Mercy, Mercy We: Managing Stress in Traumatic Times

FERGUSON, MO - AUGUST 17 :Demonstrators protesting Michael Brown's murder yell at Missouri State Highway Patrol Captain Ronald Johnson (not pictured) on August 17, 2014 in Ferguson, Missouri. Despite the Brown family's continued call for peaceful demonstrations, violent protests have erupted nearly every night in Ferguson since his death.. (Photo: Joshua Lott/Getty Images)

Mercy, Mercy We: Managing Stress in Traumatic Times

How events like Ferguson impact our emotional and physical health.

Published August 18, 2014

Are we living in 1964 or 2014!?!

Yes, I am aware it is 2014, but with all that has taken place recently one must wonder. I mean c’mon,  it seems like every week we have to hear of or deal with a tragedy that tops the one before. The news, community conversation, social media platforms, TV and radio all seem to spew the same message with no solutions.

Violence and reports of it in this magnitude, overlapping moment by moment, can eventually take up residence in a society’s mind. Like combat veterans, every day citizens – especially our youth – develop post-traumatic stress disorder (PTSD). As many as one-third of children living in our country’s urban neighborhoods have PTSD, according to recent research and the country’s top child trauma experts. That’s nearly twice the rate reported for troops returning from war zones in Iraq. Can you imagine what the number is for adults who are bombarded with violence on all media platforms and not to mention their daily life stressors?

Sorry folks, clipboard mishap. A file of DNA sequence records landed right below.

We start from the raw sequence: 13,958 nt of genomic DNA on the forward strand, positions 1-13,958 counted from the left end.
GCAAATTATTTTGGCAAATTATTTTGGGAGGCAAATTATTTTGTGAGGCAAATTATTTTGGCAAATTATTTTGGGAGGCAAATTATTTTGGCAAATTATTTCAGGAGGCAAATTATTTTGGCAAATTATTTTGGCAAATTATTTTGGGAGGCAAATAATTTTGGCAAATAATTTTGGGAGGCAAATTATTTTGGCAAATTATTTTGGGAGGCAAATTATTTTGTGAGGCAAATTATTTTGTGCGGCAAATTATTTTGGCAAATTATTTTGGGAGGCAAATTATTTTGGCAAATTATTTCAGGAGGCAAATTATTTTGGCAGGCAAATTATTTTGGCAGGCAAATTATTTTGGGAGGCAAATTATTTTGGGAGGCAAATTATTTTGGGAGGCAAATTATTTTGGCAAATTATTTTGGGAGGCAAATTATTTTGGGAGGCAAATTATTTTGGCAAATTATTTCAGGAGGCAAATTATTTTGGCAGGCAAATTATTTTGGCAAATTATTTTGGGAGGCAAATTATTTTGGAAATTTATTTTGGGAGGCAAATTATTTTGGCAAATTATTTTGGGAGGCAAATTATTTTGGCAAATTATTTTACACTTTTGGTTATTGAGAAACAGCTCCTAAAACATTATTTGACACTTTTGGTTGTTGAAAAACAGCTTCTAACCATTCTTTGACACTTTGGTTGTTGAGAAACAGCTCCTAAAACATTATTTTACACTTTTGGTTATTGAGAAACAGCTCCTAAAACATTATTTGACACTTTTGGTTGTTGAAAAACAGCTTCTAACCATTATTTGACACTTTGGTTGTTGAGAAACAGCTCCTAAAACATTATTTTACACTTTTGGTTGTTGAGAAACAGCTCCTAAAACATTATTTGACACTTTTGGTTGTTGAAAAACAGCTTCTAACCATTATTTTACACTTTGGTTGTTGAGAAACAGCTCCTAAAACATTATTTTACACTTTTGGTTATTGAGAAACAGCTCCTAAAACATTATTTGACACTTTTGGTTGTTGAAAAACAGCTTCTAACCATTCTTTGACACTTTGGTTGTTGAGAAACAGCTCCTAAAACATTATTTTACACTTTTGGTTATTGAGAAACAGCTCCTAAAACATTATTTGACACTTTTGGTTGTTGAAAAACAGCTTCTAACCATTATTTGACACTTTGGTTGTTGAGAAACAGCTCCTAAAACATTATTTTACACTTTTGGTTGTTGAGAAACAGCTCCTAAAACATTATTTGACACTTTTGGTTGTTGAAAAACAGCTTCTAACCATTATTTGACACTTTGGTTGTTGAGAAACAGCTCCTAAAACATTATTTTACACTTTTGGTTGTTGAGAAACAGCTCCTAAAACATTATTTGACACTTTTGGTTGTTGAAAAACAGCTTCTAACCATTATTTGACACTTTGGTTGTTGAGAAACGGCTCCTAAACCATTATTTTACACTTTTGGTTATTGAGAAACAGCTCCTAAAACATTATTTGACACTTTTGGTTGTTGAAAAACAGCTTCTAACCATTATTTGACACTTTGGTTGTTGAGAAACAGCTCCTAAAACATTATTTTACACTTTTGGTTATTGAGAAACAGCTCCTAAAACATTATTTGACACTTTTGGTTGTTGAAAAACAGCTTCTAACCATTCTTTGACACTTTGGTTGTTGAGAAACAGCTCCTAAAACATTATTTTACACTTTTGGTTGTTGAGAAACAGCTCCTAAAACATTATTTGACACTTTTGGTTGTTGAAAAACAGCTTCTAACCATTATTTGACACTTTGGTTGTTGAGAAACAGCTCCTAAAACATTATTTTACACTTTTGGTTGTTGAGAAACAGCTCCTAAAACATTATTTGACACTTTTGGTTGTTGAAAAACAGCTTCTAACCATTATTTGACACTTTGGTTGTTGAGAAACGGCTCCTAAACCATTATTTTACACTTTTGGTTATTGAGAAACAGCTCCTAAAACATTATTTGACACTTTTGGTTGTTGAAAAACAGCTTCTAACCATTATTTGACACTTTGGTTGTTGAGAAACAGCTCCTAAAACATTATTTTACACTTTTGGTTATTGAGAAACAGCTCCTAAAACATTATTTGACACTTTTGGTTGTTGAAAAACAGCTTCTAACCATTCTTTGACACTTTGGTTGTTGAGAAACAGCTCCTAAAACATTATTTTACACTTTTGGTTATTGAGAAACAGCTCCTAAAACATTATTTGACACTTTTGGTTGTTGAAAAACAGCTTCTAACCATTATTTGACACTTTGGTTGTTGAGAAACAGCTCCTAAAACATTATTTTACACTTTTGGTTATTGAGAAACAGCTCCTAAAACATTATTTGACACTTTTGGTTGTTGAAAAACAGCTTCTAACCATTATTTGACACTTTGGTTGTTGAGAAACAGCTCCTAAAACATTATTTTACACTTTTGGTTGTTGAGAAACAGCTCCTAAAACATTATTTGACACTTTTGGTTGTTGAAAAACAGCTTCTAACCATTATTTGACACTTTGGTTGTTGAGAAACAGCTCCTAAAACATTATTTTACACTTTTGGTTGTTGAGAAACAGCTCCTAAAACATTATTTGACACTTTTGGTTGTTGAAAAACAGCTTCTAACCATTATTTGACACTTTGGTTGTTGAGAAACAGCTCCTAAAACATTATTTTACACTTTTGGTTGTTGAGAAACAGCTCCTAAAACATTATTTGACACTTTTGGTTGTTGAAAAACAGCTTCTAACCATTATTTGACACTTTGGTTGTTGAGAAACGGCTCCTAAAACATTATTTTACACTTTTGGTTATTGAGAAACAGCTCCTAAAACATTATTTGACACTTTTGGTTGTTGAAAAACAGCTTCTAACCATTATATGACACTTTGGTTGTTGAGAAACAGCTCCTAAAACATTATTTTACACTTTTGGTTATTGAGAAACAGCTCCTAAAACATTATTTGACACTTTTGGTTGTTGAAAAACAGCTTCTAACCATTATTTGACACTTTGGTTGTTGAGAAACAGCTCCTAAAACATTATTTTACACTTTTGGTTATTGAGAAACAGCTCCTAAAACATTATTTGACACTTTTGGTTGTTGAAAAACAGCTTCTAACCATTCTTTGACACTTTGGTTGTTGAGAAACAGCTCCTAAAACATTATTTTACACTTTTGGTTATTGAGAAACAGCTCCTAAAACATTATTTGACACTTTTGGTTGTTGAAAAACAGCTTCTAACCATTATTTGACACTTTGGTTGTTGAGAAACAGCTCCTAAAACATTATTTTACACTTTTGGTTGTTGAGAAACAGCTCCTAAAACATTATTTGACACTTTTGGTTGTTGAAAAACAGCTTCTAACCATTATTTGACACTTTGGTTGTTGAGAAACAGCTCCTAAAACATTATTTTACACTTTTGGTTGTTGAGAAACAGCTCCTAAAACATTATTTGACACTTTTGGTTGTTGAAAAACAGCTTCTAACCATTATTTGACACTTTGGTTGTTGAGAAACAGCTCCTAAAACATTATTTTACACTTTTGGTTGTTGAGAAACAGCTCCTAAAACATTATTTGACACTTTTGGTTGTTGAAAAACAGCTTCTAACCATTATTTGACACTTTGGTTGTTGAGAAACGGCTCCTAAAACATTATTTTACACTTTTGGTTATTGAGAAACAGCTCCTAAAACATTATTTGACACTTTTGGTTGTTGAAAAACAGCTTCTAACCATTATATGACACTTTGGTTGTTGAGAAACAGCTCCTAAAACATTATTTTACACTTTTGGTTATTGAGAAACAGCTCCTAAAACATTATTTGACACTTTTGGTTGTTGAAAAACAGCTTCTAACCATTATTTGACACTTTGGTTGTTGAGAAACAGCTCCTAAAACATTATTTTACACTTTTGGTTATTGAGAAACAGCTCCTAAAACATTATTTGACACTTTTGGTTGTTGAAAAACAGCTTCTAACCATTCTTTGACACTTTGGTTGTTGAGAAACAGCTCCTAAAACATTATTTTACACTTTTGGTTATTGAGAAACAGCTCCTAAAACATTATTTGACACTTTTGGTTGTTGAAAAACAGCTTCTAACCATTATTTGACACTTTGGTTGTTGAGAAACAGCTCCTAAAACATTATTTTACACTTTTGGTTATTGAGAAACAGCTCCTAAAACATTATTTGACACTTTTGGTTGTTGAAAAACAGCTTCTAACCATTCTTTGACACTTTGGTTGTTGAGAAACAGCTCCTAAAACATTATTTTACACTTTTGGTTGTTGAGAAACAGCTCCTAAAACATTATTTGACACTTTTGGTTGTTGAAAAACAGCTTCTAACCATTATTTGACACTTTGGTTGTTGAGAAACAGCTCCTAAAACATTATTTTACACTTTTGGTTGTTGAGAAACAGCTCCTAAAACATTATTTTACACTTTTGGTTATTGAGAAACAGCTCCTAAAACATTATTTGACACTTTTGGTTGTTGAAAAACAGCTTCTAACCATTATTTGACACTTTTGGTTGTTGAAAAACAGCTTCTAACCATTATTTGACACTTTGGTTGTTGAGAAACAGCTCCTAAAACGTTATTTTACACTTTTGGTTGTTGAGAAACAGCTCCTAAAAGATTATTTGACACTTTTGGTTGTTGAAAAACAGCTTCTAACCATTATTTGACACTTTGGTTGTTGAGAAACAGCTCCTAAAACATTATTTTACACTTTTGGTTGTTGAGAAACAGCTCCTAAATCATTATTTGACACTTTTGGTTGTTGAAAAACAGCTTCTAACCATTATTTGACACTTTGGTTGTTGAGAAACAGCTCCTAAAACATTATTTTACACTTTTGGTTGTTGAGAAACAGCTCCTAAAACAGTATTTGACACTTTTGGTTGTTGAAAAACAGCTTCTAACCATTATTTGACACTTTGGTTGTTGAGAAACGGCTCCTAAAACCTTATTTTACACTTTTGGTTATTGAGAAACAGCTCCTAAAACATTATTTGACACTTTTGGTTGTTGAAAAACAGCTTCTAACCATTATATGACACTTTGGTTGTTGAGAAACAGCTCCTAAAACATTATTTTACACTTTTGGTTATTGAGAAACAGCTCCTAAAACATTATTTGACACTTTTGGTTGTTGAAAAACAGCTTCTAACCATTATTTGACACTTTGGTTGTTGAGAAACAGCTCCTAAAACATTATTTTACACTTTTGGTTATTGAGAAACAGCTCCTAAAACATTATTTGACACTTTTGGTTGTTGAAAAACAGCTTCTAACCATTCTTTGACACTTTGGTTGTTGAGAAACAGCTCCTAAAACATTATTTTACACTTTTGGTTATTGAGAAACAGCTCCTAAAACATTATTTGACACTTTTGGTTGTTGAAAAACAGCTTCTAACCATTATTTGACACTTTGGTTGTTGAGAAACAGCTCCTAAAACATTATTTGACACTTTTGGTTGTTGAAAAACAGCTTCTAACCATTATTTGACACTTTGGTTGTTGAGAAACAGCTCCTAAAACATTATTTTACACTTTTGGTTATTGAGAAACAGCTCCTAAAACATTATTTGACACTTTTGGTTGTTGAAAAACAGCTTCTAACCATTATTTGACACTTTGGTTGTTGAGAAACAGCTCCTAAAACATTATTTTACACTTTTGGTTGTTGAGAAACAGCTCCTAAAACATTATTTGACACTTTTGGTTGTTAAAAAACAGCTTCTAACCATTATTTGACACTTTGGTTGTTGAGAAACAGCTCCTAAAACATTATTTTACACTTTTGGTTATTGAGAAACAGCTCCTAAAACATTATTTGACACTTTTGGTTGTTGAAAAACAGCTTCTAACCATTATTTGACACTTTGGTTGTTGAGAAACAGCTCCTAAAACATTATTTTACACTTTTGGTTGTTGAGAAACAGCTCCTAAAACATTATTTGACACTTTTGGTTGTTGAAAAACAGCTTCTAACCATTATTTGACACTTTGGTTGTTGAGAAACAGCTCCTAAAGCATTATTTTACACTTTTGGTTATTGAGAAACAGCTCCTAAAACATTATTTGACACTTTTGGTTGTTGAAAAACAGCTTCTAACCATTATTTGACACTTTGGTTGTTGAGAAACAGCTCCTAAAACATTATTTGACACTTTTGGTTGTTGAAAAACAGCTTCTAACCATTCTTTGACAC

My questions in the midst of all of this are, where do we go to process our emotions, who do we turn to, how do we deal with it all and what can we do to stay sane and mentally healthy in these stressful times?

First, let’s look at some of the symptoms of stress.

Your Behavior:

—An increase or decrease in your energy and activity levels

—An increase in your alcohol, tobacco use, or use of illegal drugs

—An increase in irritability, with outbursts of anger and frequent arguing

—Having trouble relaxing or sleeping

—Crying frequently

—Worrying excessively

—Wanting to be alone most of the time

—Blaming other people for everything

—Having difficulty communicating or listening

—Having difficulty giving or accepting help

—Inability to feel pleasure or have fun

Read more about stress and racial traumatic events at BlackDoctor.Org.

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(Photo: Joshua Lott/Getty Images)

Written by C. Achebe, BlackDoctor.Org


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